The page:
I do not crave to have thee mine alone, dear
Keeping thy charms within my jealous sight;
Go, give the world the blessing of thy beauty,
That other hearts may share of my delight!
I do not ask, thy love should be mine only
While others falter through the dreary night;
Go, kiss the tears from some wayfarer’s vision,
That other eyes may know the joy of light!
Where days are sad and skies are hung with darkness,
Go, send a smile that sunshine may be rife;
Go, give a song, a word of kindly greeting,
To ease the sorrow of some lonely life!
This poem is in the public domain. Published in Poem-a-Day on July 12, 2020 by the Academy of American Poets.
Those years are foliage of trees
their trunks hidden by bushes;
behind them a gray haze topped with silver
hides the swinging steps of my first love
On its face
grave steel palaces with smoking torches,
parading monasteries moved slowly to the Black Sea
till the bared branches scratched the north wind.
On its bed
a great Leviathan waited
for the ceremonies on the arrival of Messiah
and bobbing small fishes snapped sun splinters
for the pleasure of the monster.
Along its shores
red capped little hours danced
with rainbow colored kites,
messengers to heaven.
My memory is a sigh
of swallows swinging
through a slow dormant summer
to a timid line on the horizon.
This poem is in the public domain. Published in Poem-a-Day on May 31, 2020, by the Academy of American Poets.
Unknown to you, I walk the cheerless shore.
The cutting blast, the hurl of biting brine,
May freeze, and still, and bind the waves at war,
Ere you will ever know, O! Heart of mine,
That I have sought, reflected in the blue
Of these sea depths, some shadow of your eyes;
Have hoped the laughing waves would sing of you,
But this is all my starving sight descries—
Far out at sea a sail
Bends to the freshening breeze,
Yields to the rising gale,
That sweeps the seas;
Yields, as a bird wind-tossed,
To saltish waves that fling
Their spray, whose rime and frost
Like crystals cling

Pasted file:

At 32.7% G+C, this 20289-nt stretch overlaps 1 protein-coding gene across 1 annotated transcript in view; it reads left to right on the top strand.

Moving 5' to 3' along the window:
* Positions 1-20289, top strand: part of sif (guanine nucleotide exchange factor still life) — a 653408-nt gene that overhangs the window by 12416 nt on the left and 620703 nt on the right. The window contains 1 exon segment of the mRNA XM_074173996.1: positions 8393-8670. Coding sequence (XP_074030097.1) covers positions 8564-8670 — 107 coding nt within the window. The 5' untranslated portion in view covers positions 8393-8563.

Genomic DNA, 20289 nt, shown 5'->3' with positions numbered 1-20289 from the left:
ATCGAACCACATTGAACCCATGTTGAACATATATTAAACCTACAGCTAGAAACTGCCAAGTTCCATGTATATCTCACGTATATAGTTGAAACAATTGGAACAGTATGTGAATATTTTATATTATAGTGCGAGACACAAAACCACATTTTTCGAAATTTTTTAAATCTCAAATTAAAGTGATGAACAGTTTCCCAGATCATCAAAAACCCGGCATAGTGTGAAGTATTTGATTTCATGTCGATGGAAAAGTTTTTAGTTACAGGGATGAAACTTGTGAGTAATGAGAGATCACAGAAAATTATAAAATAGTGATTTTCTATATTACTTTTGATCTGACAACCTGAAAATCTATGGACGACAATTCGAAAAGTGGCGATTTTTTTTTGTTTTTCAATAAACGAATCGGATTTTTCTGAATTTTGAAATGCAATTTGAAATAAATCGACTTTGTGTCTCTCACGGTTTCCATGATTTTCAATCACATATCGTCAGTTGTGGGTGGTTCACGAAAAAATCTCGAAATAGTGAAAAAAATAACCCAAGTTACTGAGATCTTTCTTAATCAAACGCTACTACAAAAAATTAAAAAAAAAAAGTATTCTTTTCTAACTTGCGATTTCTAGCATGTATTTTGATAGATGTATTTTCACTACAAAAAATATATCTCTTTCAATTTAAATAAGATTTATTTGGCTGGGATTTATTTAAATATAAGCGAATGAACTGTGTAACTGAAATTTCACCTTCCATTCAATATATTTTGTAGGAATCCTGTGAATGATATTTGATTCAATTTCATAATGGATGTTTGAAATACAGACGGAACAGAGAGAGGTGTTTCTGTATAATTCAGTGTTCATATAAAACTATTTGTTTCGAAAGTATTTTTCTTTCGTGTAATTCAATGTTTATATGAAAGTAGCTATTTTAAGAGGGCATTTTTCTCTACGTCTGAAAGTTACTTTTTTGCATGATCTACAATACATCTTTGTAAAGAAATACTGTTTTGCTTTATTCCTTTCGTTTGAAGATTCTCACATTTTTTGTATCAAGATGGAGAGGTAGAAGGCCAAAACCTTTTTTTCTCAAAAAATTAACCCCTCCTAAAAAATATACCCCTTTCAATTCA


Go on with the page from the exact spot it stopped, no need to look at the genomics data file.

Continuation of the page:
To canvas, mast and spar,
Till, gleaming like a gem,
She sinks beyond the far
Lost to my longing sight,
And nothing left to me
Save an oncoming night,—
An empty sea.
This poem is in the public domain. Published in Poem-a-Day on May 30, 2020 by the Academy of American Poets.
Once I freed myself of my duties to tasks and people and went down to the cleansing sea...
The air was like wine to my spirit,
The sky bathed my eyes with infinity,
The sun followed me, casting golden snares on the tide,
And the ocean—masses of molten surfaces, faintly gray-blue—sang to my heart...
Then I found myself, all here in the body and brain, and all there on the shore:
Content to be myself: free, and strong, and enlarged:
Then I knew the depths of myself were the depths of space.
And all living beings were of those depths (my brothers and sisters)
And that by going inward and away from duties, cities, street-cars and greetings,
I was dipping behind all surfaces, piercing cities and people,
And entering in and possessing them, more than a brother,
The surge of all life in them and in me...
So I swore I would be myself (there by the ocean)
And I swore I would cease to neglect myself, but would take myself as my mate,
Solemn marriage and deep: midnights of thought to be:
Long mornings of sacred communion, and twilights of talk,
Myself and I, long parted, clasping and married till death.
This poem is in the public domain. Published in Poem-a-Day on May 24, 2020, by the Academy of American Poets.
when the tide
then with the paddle
of your tongue
the letters to form
Copyright © 2020 by Craig Santos Perez. Originally published in Poem-a-Day on May 22, 2020 by the Academy of American Poets.